Fig. 1
figure 1

The TEM images of core–shell microporous carbon nanocomposites. Au@SiO2@Pdop (a, b) and Au@Void@C (c, d). Energy-disperse X-ray spectrum (EDS) of Au@void@C (e)

An X-ray diffraction (XRD) pattern of Au@SiO2@Pdop (Fig. 2a) is indexed to Au, and the obvious broad peaks at 22° for the SiO2 is observed, indicating the SiO2 layer is amorphous. The XRD pattern (Fig. 2b) indicates that the Au core remained after calcination in nitrogen atmosphere. It is worth noting that the peak intensity of the amorphous peak cantered about 22°C was decreased which indicates that the silica layer was successfully removed.

Fig. 2
figure 2

XRD patterns of Au@SiO2@Pdop (a) and Au@void@C (b)

It has been experimentally demonstrated that Au NPs have high catalytic activity in reduction reactions of nitrophenols, hydrogenation, and CO oxidation [2931]. To evaluate the catalytic activities of the yolk shell of Au@void@C nanocomposites, the reduction of MB by NaBH4 was selected as a model system. Without the Au catalyst, the reduction of MB proceeded at a slow speed with addition of NaBH4; the color of the MB solution endured great change, but does not completely disappear in 72 h. When a trace amount of Au@void@C was added into the mixture of NaBH4 and MB, the blue mixture became transparent within 8 min, which indicated that the MB was degraded completely (Fig. 3a). The apparent rate constant k calculated from the ln(C/C0) versus time plot (Additional file 1: Figure S3) was 0.018 s−1, which shows the excellent catalytic activity of Au@void@C on the MB reduction. Figure 3b shows the conversion for each run which was measured by UV/Vis spectroscopy. For Au@void@C nanocomposites, the reduction of MB drops slightly after each cycle, and it decreased gradually in subsequent runs to 99 % at run 5.

Fig. 3
figure 3

UV-Vis absorption spectra of MB during the reduction catalyzed by Au@void@C composite (a) and the recyclability of the Au@void@C as the catalyst for the reduction of MB with NaBH4 (b)

The process developed here is a general and powerful method for coating colloidal particles of various compositions and shapes, including, for example, magnetic carbon nanotube [32, 33], superparamagnetic Fe3O4 spheres [34] and silver nanowires [35, 36] and rice-shaped α-Fe2O3 particles [37]. Using this synthetic method, we were able to coat Pdop@SiO2 and C@void on magnetic carbon nanotube, superparamagnetic Fe3O4 spheres and silver nanowires, α-Fe2O3 to synthesize multifunctional core-shell and yolk-shell composites, of which the SEM and TEM images were shown in Fig. 4, and Additional file 1: Figure S4, S5. Besides, it must be mentioned that in the coating process of the Ag@SiO2@Pdop (36 h), the core of Ag NWs was slowly etched by the ammonium solution, only a few Ag nanoparticles or nanorods exists in the multifunctional nanocable. Notably, the five core materials mentioned above are all hydrophilic, and can be easily deposited on the silica coating. All the results mentioned above clearly indicate that this novel approach can be widely applied to modify the hydrophilic surface of various nanomaterials. Additionally, it is not surprising to find that no silica coating could be realized on the functional core (hydrophobic surface) without surface modification due to incompatibility with the silica. As expected, mediation with proper surfactant of sufficient concentration (such as PVP) can also lead to a successful coating of silica on the functional core with hydrophobic surface; further work is underway. The as-prepared Pdop multifunctional composites could be converted into carbon composites after calcinations, which are believed to be able to find wide applications in, e.g., batteries, supercapacitors, and photocatalysts, etc.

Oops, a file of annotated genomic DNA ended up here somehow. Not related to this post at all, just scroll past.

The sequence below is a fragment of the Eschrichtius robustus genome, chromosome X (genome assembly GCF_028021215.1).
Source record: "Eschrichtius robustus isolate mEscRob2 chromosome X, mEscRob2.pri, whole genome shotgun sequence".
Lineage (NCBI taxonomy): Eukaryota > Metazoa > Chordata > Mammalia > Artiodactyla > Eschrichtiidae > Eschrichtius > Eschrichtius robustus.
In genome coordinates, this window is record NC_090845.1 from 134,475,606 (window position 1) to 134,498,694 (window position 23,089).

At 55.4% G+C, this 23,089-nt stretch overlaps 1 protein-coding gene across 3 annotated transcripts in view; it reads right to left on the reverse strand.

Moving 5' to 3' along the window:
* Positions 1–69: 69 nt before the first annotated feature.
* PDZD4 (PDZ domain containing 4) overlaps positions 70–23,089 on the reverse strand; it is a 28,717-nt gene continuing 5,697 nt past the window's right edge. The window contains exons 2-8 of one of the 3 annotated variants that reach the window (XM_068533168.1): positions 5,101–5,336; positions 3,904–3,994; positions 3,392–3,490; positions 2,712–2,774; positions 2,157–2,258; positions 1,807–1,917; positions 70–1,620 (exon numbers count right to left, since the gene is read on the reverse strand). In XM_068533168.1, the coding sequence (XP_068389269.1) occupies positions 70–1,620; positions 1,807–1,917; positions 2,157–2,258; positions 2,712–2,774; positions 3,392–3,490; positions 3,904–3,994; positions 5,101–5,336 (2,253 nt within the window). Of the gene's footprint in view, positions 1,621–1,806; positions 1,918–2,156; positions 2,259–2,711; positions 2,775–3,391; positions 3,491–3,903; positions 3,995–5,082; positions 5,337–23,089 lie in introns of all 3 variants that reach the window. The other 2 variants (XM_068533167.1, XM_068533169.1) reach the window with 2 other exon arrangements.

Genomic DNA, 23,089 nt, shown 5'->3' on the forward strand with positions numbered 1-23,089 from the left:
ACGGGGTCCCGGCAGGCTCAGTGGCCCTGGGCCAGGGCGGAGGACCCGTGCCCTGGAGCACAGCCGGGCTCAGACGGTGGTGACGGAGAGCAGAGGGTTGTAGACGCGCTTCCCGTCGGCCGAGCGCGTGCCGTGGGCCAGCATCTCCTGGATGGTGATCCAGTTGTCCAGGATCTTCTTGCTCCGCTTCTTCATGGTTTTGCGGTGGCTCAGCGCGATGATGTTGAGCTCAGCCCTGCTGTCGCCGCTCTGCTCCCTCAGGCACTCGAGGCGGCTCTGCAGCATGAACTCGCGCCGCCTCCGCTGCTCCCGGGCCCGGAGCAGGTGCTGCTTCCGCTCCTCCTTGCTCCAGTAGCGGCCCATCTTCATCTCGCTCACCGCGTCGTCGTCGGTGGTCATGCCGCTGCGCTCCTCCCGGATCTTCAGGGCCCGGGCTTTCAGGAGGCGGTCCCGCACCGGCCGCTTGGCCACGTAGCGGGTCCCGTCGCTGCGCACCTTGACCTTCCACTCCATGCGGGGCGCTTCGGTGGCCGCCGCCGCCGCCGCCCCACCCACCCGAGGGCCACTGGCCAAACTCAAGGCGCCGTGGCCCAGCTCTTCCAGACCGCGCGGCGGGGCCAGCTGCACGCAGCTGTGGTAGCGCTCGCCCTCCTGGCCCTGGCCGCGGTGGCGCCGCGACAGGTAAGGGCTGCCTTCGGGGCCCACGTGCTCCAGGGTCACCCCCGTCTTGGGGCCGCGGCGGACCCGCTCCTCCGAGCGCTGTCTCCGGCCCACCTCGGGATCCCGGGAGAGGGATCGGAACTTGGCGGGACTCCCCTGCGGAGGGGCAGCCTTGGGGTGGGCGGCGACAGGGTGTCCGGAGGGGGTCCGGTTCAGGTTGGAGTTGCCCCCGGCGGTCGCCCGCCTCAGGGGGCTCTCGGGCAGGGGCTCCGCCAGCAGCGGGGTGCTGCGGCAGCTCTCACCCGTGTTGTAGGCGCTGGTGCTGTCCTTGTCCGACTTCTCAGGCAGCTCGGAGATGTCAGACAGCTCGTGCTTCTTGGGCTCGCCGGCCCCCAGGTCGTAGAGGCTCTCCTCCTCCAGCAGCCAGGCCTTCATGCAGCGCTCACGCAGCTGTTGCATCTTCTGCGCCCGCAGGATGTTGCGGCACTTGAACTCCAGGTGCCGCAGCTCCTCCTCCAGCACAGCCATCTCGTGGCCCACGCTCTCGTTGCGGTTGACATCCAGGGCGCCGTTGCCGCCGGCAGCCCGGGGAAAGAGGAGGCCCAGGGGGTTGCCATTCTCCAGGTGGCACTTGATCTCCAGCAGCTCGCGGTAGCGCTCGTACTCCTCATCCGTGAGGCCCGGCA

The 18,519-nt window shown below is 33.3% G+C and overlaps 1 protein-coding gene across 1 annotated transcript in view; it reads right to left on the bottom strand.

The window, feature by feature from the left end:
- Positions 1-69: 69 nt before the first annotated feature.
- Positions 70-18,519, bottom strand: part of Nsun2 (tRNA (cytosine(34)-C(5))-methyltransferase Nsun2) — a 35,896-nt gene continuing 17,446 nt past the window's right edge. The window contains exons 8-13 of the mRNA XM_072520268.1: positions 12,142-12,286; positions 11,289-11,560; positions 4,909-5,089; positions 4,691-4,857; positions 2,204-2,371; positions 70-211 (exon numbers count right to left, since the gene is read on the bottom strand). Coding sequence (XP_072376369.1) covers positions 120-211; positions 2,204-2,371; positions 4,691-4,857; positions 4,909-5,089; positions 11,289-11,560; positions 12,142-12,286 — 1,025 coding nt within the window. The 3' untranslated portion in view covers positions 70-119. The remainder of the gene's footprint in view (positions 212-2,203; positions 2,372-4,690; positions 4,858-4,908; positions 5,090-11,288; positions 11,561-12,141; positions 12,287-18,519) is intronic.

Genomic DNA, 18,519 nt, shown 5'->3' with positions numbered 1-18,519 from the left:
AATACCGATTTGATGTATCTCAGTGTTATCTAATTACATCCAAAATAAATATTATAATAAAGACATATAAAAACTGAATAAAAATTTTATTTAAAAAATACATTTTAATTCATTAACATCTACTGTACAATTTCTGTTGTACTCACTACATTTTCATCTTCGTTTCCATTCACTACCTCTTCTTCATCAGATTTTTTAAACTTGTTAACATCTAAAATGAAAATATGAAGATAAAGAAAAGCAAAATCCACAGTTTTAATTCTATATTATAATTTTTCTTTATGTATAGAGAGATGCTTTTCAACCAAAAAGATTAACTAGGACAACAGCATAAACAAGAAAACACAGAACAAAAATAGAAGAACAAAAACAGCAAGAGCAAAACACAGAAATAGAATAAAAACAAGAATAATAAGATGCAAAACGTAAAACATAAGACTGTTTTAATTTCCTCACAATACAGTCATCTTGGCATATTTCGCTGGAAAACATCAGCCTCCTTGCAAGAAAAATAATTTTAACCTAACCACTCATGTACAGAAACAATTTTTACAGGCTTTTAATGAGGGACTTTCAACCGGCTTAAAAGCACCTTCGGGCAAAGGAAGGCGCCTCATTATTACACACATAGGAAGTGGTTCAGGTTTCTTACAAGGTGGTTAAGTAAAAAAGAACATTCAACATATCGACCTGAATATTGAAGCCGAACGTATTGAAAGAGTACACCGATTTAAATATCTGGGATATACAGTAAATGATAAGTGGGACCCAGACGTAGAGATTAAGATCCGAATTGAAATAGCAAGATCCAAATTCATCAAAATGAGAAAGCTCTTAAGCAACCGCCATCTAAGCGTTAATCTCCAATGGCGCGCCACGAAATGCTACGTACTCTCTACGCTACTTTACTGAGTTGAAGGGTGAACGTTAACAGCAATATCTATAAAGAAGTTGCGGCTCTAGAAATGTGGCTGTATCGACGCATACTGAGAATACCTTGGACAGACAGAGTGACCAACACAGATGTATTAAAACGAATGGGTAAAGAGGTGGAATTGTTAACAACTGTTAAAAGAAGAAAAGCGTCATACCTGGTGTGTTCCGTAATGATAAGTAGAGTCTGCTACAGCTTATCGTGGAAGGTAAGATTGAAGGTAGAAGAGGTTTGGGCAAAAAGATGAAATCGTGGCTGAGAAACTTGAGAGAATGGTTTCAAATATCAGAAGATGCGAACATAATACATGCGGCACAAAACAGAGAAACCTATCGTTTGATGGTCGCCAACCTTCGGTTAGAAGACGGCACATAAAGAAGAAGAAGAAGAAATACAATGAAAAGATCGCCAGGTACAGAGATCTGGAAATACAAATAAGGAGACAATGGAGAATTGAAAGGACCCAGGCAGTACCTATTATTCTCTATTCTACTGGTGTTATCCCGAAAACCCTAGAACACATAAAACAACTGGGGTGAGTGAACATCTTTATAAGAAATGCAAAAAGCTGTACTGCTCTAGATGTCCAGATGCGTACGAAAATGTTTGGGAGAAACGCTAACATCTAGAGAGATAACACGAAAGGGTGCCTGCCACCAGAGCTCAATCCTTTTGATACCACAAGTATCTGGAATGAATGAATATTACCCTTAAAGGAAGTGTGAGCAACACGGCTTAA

Fig. 4
figure 4

TEM images of core–shell and yolk shell functional nanocomposites. Fe3O4@SiO2@Pdop (a) and Fe3O4@void@C (b). α-Fe2O3@SiO2@Pdop (c) and α-Fe2O3@void@C (d). CNTs@Fe3O4@SiO2@Pdop (e) and CNTs@Fe3O4@void@C (f) Ag@SiO2@Pdop (g) and Ag@void@C (h)


In summary, we have developed a versatile one-step methodology to produce yolk-shell structured nanocomposites using dopamine as the carbon source. The Au@void@C yolk-shell nanocomposites showed high catalytic ability and stability in the reduction of methylene blue. Moreover, the other kinds of yolk-shell carbon nanostructures such as magnetic carbon nanotube, Fe3O4, α-Fe2O3, and silver nanowires are obtained by carbonizing the Pdop and selectively etching the middle layer. The variety of advanced materials here presented has considerable interest due to their possible application in catalysis, drug delivery, electrochemistry, selective adsorption, and batteries, etc.